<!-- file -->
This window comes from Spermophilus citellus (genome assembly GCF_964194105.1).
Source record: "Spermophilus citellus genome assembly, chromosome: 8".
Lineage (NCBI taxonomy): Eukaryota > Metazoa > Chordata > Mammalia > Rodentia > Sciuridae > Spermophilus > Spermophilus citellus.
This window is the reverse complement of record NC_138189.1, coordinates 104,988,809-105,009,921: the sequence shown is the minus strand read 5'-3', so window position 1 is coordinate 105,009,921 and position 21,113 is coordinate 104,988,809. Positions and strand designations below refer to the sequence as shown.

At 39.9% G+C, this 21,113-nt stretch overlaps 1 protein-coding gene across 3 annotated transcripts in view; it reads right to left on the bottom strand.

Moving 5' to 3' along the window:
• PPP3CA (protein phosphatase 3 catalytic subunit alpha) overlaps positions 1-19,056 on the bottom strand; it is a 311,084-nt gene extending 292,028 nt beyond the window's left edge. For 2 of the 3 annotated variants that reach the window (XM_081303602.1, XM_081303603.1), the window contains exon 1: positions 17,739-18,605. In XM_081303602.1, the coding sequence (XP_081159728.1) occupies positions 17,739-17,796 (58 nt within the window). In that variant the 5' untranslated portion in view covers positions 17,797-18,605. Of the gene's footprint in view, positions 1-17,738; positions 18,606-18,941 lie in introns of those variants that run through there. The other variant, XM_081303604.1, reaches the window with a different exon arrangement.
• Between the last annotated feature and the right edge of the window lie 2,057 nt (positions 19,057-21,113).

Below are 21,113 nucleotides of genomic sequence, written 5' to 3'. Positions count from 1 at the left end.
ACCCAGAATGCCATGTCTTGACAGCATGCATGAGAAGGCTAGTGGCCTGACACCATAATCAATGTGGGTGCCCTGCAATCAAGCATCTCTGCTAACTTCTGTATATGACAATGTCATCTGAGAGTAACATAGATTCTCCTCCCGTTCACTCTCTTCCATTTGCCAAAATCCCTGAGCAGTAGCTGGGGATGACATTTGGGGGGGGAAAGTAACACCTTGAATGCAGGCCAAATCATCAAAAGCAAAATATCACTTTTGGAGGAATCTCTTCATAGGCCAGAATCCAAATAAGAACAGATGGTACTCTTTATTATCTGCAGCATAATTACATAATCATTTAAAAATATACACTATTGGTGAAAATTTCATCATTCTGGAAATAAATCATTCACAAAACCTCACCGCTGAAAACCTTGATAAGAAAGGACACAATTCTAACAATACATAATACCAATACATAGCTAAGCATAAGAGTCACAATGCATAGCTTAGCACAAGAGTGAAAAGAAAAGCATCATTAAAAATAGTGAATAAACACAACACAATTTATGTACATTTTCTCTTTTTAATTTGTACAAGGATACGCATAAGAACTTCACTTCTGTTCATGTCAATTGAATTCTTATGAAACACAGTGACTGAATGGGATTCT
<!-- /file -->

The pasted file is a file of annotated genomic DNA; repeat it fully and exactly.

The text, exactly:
This window comes from Spermophilus citellus (genome assembly GCF_964194105.1).
Source record: "Spermophilus citellus genome assembly, chromosome: 8".
Lineage (NCBI taxonomy): Eukaryota > Metazoa > Chordata > Mammalia > Rodentia > Sciuridae > Spermophilus > Spermophilus citellus.
This window is the reverse complement of record NC_138189.1, coordinates 104,988,809-105,009,921: the sequence shown is the minus strand read 5'-3', so window position 1 is coordinate 105,009,921 and position 21,113 is coordinate 104,988,809. Positions and strand designations below refer to the sequence as shown.

At 39.9% G+C, this 21,113-nt stretch overlaps 1 protein-coding gene across 3 annotated transcripts in view; it reads right to left on the bottom strand.

Moving 5' to 3' along the window:
• PPP3CA (protein phosphatase 3 catalytic subunit alpha) overlaps positions 1-19,056 on the bottom strand; it is a 311,084-nt gene extending 292,028 nt beyond the window's left edge. For 2 of the 3 annotated variants that reach the window (XM_081303602.1, XM_081303603.1), the window contains exon 1: positions 17,739-18,605. In XM_081303602.1, the coding sequence (XP_081159728.1) occupies positions 17,739-17,796 (58 nt within the window). In that variant the 5' untranslated portion in view covers positions 17,797-18,605. Of the gene's footprint in view, positions 1-17,738; positions 18,606-18,941 lie in introns of those variants that run through there. The other variant, XM_081303604.1, reaches the window with a different exon arrangement.
• Between the last annotated feature and the right edge of the window lie 2,057 nt (positions 19,057-21,113).

Below are 21,113 nucleotides of genomic sequence, written 5' to 3'. Positions count from 1 at the left end.
ACCCAGAATGCCATGTCTTGACAGCATGCATGAGAAGGCTAGTGGCCTGACACCATAATCAATGTGGGTGCCCTGCAATCAAGCATCTCTGCTAACTTCTGTATATGACAATGTCATCTGAGAGTAACATAGATTCTCCTCCCGTTCACTCTCTTCCATTTGCCAAAATCCCTGAGCAGTAGCTGGGGATGACATTTGGGGGGGGAAAGTAACACCTTGAATGCAGGCCAAATCATCAAAAGCAAAATATCACTTTTGGAGGAATCTCTTCATAGGCCAGAATCCAAATAAGAACAGATGGTACTCTTTATTATCTGCAGCATAATTACATAATCATTTAAAAATATACACTATTGGTGAAAATTTCATCATTCTGGAAATAAATCATTCACAAAACCTCACCGCTGAAAACCTTGATAAGAAAGGACACAATTCTAACAATACATAATACCAATACATAGCTAAGCATAAGAGTCACAATGCATAGCTTAGCACAAGAGTGAAAAGAAAAGCATCATTAAAAATAGTGAATAAACACAACACAATTTATGTACATTTTCTCTTTTTAATTTGTACAAGGATACGCATAAGAACTTCACTTCTGTTCATGTCAATTGAATTCTTATGAAACACAGTGACTGAATGGGATTCT